The latest news on New York architecture.

  • A Jewel Box for Translucent Treasures

    A Jewel Box for Translucent Treasures

    Michael Bodycomb/The Frick Collection
    White Gold: Highlights From the Arnhold Collection of Meissen Porcelain is the inaugural exhibition in the Frick Collection's newly enclosed Portico Gallery.
    By KEN JOHNSON Published: December 15, 2011
    In light of the glass-box atrium plugged into the J. P. Morgan Library & Museum a few years ago, New York cultural custodians might have been understandably alarmed to learn of plans for architectural intervention at another great institution of Gilded Age ancestry. They need not have worried. The Frick Collection’s transformation of an outdoor colonnade into an indoor exhibition space, now called the Portico Gallery, is as subtly noninvasive as the Morgan’s addition is conspicuously anachronistic. This is admittedly an unfair comparison: the Frick’s new gallery is not a central thoroughfare but a lateral cul-de-sac that will be used for rotating displays of decorative arts and sculpture. From the outside the only visible change to the portico, which faces south over the Fifth Avenue Garden, are floor-to-ceiling windows, minimally framed in bronze, inserted between the columns. Though just 815 square feet, the space feels much more expansive and airy than it really is. French doors closing in the small rotunda at the end of the portico look as if they had always been there, and so does a life-size statue of a nude Diana, frozen in midstride on one foot, beautifully modeled in terra cotta between 1776 and 1795 by the French neo-Classical sculptor Jean-Antoine Houdon. She has recently been cleaned and is back on view after a three-year absence. Elevated on a waist-high pedestal, she seems to gaze over the traffic on Fifth Avenue with divine disregard for mere human reality. All this was designed and carried out by the architecture firm Davis Brody Bond. Read more

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  • Concourse Plaza Hotel and Union League Club receive individual Landmarks status.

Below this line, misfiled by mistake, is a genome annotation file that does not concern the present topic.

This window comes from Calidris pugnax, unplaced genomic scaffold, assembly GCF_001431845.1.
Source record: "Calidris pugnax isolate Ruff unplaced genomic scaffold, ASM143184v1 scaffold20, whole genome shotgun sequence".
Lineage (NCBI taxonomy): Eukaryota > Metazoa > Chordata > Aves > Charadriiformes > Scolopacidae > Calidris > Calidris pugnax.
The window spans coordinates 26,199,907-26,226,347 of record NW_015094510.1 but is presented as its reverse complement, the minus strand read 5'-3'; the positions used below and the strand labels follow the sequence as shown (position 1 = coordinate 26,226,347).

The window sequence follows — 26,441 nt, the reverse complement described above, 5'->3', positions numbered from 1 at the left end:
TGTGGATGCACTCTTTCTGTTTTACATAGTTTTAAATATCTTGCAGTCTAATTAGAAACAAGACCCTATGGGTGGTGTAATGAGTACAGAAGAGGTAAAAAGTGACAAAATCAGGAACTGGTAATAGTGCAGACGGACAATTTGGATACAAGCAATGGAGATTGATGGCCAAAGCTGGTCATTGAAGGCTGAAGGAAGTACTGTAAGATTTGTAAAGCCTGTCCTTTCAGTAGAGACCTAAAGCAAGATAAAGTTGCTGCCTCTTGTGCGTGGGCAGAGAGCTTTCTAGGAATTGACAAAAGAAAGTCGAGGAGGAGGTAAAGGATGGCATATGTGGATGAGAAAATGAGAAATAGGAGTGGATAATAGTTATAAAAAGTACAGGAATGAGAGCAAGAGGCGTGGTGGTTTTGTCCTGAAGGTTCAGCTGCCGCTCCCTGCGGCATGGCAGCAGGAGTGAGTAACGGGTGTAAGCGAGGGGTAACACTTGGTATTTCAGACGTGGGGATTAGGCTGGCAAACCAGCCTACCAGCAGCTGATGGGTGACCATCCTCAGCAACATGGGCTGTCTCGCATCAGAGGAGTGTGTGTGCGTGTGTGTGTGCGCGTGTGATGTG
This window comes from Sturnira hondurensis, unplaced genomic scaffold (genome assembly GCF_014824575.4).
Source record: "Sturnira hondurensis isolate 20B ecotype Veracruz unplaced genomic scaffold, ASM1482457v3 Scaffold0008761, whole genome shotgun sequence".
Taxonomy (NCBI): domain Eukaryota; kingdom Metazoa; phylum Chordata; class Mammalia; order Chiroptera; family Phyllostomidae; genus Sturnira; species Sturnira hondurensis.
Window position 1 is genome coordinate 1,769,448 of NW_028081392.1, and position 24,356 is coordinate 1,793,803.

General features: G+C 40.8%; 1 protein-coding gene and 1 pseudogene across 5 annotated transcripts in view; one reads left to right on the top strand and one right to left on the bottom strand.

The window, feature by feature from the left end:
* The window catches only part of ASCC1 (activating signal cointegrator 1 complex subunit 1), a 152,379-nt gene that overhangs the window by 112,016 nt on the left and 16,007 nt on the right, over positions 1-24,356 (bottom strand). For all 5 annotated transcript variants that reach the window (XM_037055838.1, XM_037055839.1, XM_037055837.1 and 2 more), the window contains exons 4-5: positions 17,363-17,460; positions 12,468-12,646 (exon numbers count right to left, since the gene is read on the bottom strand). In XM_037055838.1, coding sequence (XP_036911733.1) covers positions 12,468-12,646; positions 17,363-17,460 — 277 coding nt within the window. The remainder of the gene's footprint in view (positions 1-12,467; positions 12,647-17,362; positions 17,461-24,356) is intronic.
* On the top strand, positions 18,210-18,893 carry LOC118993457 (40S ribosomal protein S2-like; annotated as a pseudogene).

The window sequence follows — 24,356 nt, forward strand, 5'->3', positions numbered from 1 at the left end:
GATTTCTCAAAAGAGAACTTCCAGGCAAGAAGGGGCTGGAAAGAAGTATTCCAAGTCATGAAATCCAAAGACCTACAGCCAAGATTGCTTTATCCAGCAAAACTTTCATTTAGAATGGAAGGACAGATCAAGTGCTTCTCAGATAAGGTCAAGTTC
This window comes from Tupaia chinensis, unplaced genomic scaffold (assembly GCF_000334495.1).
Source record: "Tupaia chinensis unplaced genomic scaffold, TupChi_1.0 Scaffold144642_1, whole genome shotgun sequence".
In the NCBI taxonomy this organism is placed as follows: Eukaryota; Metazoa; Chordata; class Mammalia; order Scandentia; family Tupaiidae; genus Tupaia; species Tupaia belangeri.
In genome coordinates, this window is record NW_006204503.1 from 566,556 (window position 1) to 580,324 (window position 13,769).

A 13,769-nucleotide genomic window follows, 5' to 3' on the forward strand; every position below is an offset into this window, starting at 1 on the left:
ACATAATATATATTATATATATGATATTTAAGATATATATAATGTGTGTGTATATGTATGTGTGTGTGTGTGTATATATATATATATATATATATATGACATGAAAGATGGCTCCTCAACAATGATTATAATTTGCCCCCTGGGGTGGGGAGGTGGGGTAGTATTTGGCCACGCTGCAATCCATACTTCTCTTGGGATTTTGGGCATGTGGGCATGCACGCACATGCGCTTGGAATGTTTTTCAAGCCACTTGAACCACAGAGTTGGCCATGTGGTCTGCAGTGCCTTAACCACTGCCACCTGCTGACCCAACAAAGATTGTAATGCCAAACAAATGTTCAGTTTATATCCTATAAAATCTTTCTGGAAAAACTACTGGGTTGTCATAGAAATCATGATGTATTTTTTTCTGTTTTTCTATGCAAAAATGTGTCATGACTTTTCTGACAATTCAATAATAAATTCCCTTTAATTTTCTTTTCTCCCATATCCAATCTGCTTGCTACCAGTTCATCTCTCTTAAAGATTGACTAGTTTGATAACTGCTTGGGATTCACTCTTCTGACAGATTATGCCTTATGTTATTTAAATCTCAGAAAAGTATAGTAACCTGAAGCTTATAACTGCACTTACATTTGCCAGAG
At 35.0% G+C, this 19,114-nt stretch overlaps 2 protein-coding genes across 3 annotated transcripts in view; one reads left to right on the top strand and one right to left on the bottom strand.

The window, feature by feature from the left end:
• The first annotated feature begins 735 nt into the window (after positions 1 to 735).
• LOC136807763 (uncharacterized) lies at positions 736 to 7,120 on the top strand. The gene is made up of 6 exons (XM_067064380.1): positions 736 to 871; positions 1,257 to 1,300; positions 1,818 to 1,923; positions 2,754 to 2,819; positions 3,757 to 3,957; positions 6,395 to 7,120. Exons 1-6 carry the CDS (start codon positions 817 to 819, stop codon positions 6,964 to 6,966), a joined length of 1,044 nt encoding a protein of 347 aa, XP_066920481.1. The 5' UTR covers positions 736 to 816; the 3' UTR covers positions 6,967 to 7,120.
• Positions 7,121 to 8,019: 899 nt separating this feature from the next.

NEW YORK CITY LANDMARKS PRESERVATION COMMISSION Robert B. Tierney Chairman FOR IMMEDIATE RELEASE Tuesday, Oct. 25, 2011 No. 11-12 GRAND CONCOURSE HISTORIC DISTRICT AND FOUR INDIVIDUAL LANDMARKS PROTECTED Another noteworthy building from the earlier stage of the district’s development is the Concourse Plaza Hotel at 900 Grand Concourse between East 161st and 162nd streets. Built in 1923, the same year as nearby Yankee Stadium, the 11-story Colonial Revival style hotel drew such distinguished guests and visitors as Yankees greats Babe Ruth, Roger Maris and Mickey Mantle and presidential candidates Franklin D. Roosevelt, Harry Truman and John F. Kennedy. “The buildings in the district were so solidly built that they emerged from a period of neglect largely unscathed, and still retain many of the fine architectural details that first attracted residents to the Grand Concourse in the 1920s and 1930s,” said Chairman Tierney. “This is a great day for the Bronx.” Union League Club, 38 East 37th Street at Park Avenue The nine-story, brick-faced clubhouse, located at the southwest corner of 37th Street and Park Avenue, was completed in 1931 and combines elements of the 18th century Federal and Georgian styles of architecture. It was designed by (Benjamin Wistar) Morris & (Robert Barnard) O’Connor. Prior to establishing the firm, Morris received a number of significant commissions, including the annex to the Morgan Library, the Cunard Building and the Bank of New York & Trust Company building at 48 Wall St. Originally located in a former residence on the north side of Union Square in Manhattan, the Union League Club was founded in 1863 to support the United States and the Republican Party. During the Civil War, the club organized the first black regiment in New York State and its members later played a significant role in establishing the Metropolitan Museum of Art. It also was one of the first social clubs in New York City to welcome women. The club’s current site was assembled by prominent Murray Hill families who wanted to maintain neighborhood’s residential character, and sold the property with restrictions dictating the size of buildings could be constructed there. The 37th Street façade of the club incorporates a curved, double height entrance pavilion and oversized Palladian style windows, and a central pediment that frames a cartouche with club’s initials. A lintel decorated with four female faces surmounts the wood doors of a second entrance on Park Avenue. Women gained full membership privileges in 1988, and Democrats were permitted to join in 1937. “After 80 years, the Union League Club remains a stately gem on a tranquil corner of Murray Hill,” said Chairman Tierney.

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